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Return to Mother is an exhibition of new works by Tehran-born, US-based painter Ali Banisadr. Blending abstract gestures and delicate figurative details, his paintings provide a kaleidoscopic vision of human history, inviting viewers to reflect on contemporary issues through the lens of the past, and to absorb the epistemic power of images.
"Freedom is the ability to move through time, to enter different head spaces, different art histories, different cultures, to dissolve boundaries. There is no blueprint – the painting goes where it wants". — Ali Banisadr
Banisadr describes his paintings as portals onto different worlds in which reality, history and mythology coalesce as though through an alchemical process. Drawing on a wealth of literary and art-historical references, as well as current events and his own lived experience, he creates moving tableaux populated by colourful apparitions that might be found in Dante’s Inferno, or on a distant planet.
"Visual imagery is a way to organise thoughts and to connect thoughts which are fragments gathered from many different sources. They are woven together like a Persian carpet [...] in order to be activated." — Ali Banisadr
Return to Mother is the largest single-panel painting ever realised by Banisadr. Its title is a literal translation of the Sumerian word 𒂼𒄄, pronounced ‘ama-gi’, which is thought to be the earliest written reference to the concept of freedom. ‘Freedom is the thing I am after when I am painting,’ explains the artist, ‘there is no master plan, there are no borders. I don’t have to answer to anyone.’ Unusually for Banisadr, the composition unfolds around a central, circular motif, which the artist describes as the ‘wheel of life’, being activated by a serpentine creature he calls the ‘spinner of stories’. Around it, allegories and elemental symbols are mingled with references to Egyptian and Mesopotamian artefacts and modern technology.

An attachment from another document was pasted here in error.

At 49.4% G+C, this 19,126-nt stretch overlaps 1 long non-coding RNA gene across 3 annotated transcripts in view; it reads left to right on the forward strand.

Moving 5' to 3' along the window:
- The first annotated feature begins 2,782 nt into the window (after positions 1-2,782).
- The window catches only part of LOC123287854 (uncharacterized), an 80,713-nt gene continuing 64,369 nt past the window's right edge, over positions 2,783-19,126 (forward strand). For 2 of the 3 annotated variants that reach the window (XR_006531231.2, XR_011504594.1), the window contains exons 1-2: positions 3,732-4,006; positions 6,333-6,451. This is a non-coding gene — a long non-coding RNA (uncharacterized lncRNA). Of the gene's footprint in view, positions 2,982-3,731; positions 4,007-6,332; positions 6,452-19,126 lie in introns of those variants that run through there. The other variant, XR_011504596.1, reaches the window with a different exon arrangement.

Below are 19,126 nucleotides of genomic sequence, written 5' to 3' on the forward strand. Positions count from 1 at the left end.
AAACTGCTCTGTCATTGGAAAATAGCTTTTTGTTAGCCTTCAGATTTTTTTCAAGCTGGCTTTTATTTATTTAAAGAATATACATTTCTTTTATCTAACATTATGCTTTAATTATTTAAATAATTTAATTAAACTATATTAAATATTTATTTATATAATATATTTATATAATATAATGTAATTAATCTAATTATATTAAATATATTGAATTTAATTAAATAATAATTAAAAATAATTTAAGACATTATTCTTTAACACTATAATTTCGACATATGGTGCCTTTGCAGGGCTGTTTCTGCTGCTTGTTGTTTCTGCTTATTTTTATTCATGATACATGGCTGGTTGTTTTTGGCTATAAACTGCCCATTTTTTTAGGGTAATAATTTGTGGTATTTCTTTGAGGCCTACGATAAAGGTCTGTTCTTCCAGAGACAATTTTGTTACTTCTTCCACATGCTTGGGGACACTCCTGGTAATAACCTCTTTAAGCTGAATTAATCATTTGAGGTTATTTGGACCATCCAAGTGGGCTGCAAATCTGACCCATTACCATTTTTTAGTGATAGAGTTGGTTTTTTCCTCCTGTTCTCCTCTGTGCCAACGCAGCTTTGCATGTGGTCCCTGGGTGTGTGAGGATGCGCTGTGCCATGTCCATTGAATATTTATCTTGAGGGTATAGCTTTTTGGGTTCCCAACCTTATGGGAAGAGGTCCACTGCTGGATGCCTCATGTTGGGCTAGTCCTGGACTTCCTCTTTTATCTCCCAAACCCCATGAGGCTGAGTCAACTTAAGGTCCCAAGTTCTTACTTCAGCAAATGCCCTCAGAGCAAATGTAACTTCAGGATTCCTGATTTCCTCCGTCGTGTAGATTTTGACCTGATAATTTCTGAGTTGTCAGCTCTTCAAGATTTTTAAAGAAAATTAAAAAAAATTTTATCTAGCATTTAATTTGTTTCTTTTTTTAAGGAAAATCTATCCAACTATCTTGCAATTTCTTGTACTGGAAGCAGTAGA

Hybrid creatures reminiscent of Hieronymus Bosch’s famous bestiaries can be found throughout Banisadr’s paintings. Here, what the artist describes as a philosopher-ape is holding a compass. The drawings are the first of their kind for Banisadr. Rather than preparatory sketches, they were made in pastel after the original paintings, highlighting and solidifying the characters that emerged from his canvases.
The one-eyed figure crowned with burning candles might variously be identified as Mithra, St Lucia, Lady Liberty, a seer or a sleepwalker. Her dress is covered with ouroboros – the serpent biting its own tail – an ancient alchemical symbol for eternity, often accompanied by the maxim: ‘one is all, and by it all, and for it all, and if it does not contain all, then all is nothing.'
In The Great Replacement (2022), Banisadr references and challenging the racist conspiracy theory that continues to fuel anxieties among Western societies since its formulation in 2011. Weaving together the past and present, he invites us to look back through history and question our assumptions to see the present and the future in a new light.
A naked man, painted in shades of yellow that contrast with the surrounding crowd, seems to be being pushed out of the frame, while above him, a rider bears down on the scene, armed with a shadowy cross. ‘Who is replacing whom?’ asks Banisadr in this painting, ‘what does history say about Napoleon, the Inquisition, wars waged on the back of religion?’
"I have long been fascinated with Dante and how he was able to engage contemporary theology, classical philosophy, sociological matters and political concerns. To mine the texts of the past, to explore some of the same themes and questions that the great minds had wrestled with throughout the ages". — Ali Banisadr